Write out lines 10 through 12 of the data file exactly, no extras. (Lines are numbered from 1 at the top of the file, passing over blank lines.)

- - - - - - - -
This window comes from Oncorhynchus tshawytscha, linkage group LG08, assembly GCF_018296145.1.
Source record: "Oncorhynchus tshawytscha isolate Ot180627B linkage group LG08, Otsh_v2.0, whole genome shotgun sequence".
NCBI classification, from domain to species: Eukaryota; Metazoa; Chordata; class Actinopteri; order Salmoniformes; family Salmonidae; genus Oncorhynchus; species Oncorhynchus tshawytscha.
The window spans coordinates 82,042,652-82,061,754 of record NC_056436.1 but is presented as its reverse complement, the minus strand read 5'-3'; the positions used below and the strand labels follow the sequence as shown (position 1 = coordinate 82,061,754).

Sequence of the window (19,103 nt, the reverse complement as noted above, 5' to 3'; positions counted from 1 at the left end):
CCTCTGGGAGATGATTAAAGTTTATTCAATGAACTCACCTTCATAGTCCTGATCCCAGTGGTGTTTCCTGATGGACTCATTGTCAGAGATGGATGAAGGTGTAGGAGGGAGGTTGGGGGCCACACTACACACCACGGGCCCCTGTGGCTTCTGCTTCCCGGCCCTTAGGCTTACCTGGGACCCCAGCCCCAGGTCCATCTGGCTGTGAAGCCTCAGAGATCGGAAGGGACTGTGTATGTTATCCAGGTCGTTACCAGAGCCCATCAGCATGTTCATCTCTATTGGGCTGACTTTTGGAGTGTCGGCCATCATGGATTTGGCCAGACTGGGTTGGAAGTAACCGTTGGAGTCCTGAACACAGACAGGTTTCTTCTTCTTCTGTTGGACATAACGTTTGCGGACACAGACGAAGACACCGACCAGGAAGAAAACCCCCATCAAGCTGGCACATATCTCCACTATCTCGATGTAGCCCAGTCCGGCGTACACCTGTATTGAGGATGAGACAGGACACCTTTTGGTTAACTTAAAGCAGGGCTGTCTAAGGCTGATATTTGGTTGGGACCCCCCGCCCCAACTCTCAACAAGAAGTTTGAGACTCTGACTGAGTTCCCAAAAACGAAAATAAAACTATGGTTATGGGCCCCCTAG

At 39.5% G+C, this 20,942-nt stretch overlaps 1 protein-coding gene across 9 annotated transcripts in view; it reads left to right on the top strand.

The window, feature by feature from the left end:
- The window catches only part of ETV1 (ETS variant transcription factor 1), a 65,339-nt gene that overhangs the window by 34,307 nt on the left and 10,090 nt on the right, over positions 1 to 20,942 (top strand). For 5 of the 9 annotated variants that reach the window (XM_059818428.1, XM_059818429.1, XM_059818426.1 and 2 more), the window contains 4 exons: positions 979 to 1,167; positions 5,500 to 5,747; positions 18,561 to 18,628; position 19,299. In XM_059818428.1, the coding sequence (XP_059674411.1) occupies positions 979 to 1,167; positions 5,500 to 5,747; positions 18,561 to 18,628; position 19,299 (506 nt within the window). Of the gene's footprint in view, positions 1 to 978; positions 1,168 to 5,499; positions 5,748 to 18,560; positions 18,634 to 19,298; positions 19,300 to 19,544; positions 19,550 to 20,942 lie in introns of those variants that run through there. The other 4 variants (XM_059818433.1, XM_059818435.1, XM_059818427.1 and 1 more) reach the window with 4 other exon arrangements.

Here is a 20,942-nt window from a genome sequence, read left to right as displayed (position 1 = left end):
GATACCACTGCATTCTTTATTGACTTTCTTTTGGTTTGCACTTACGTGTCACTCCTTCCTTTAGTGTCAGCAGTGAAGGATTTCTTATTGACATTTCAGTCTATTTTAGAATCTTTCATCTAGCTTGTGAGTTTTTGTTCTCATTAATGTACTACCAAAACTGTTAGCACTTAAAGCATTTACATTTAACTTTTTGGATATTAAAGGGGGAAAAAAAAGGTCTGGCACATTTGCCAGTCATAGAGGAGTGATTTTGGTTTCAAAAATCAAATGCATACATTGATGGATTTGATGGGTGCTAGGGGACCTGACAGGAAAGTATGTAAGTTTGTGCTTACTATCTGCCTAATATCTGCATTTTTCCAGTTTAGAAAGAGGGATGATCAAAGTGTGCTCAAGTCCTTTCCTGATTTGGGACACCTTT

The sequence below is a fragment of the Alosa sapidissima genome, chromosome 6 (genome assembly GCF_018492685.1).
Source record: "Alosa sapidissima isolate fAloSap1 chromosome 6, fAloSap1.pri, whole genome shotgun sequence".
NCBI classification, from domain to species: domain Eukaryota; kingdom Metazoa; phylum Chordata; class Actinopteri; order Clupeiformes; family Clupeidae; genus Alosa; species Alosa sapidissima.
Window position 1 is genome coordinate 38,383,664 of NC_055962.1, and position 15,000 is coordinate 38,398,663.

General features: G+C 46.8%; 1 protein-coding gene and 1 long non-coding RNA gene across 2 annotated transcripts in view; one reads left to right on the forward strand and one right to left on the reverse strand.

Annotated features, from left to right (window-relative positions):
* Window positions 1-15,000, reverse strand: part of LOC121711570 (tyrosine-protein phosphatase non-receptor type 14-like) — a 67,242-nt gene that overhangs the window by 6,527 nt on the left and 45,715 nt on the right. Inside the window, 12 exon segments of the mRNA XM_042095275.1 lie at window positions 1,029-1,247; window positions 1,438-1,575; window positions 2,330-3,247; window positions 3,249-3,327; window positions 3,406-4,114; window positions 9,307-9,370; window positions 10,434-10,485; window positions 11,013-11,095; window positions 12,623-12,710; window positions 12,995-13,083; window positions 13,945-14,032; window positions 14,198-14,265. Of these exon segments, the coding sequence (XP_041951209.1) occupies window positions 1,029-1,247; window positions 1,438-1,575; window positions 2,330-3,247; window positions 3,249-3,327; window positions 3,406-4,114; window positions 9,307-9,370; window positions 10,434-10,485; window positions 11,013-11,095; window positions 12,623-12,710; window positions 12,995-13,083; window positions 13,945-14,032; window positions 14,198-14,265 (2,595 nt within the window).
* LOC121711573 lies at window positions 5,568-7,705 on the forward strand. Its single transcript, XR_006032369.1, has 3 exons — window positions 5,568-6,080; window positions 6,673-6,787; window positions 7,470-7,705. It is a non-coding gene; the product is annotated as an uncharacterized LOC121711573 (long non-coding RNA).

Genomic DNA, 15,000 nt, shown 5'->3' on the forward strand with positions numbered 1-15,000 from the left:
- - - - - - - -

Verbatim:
Here is a 20,942-nt window from a genome sequence, read left to right as displayed (position 1 = left end):
GATACCACTGCATTCTTTATTGACTTTCTTTTGGTTTGCACTTACGTGTCACTCCTTCCTTTAGTGTCAGCAGTGAAGGATTTCTTATTGACATTTCAGTCTATTTTAGAATCTTTCATCTAGCTTGTGAGTTTTTGTTCTCATTAATGTACTACCAAAACTGTTAGCACTTAAAGCATTTACATTTAACTTTTTGGATATTAAAGGGGGAAAAAAAAGGTCTGGCACATTTGCCAGTCATAGAGGAGTGATTTTGGTTTCAAAAATCAAATGCATACATTGATGGATTTGATGGGTGCTAGGGGACCTGACAGGAAAGTATGTAAGTTTGTGCTTACTATCTGCCTAATATCTGCATTTTTCCAGTTTAGAAAGAGGGATGATCAAAGTGTGCTCAAGTCCTTTCCTGATTTGGGACACCTTT

The sequence below is a fragment of the Alosa sapidissima genome, chromosome 6 (genome assembly GCF_018492685.1).